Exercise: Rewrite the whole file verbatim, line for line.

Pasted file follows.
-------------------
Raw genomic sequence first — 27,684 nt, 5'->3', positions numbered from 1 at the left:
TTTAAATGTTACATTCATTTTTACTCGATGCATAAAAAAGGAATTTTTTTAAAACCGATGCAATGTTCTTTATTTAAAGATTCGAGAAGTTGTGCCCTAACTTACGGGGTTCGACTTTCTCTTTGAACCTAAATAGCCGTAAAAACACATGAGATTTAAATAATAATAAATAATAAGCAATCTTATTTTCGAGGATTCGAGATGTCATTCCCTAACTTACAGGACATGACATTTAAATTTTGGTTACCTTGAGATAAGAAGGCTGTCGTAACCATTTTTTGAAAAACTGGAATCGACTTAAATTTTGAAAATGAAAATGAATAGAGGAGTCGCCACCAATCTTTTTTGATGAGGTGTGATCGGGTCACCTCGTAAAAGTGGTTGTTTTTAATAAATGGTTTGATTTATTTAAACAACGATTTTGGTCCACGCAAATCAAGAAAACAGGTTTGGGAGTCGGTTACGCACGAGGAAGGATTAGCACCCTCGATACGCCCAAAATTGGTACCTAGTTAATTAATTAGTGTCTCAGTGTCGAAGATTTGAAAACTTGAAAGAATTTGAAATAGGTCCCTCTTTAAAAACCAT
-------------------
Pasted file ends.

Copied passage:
Raw genomic sequence first — 27,684 nt, 5'->3', positions numbered from 1 at the left:
TTTAAATGTTACATTCATTTTTACTCGATGCATAAAAAAGGAATTTTTTTAAAACCGATGCAATGTTCTTTATTTAAAGATTCGAGAAGTTGTGCCCTAACTTACGGGGTTCGACTTTCTCTTTGAACCTAAATAGCCGTAAAAACACATGAGATTTAAATAATAATAAATAATAAGCAATCTTATTTTCGAGGATTCGAGATGTCATTCCCTAACTTACAGGACATGACATTTAAATTTTGGTTACCTTGAGATAAGAAGGCTGTCGTAACCATTTTTTGAAAAACTGGAATCGACTTAAATTTTGAAAATGAAAATGAATAGAGGAGTCGCCACCAATCTTTTTTGATGAGGTGTGATCGGGTCACCTCGTAAAAGTGGTTGTTTTTAATAAATGGTTTGATTTATTTAAACAACGATTTTGGTCCACGCAAATCAAGAAAACAGGTTTGGGAGTCGGTTACGCACGAGGAAGGATTAGCACCCTCGATACGCCCAAAATTGGTACCTAGTTAATTAATTAGTGTCTCAGTGTCGAAGATTTGAAAACTTGAAAGAATTTGAAATAGGTCCCTCTTTAAAAACCAT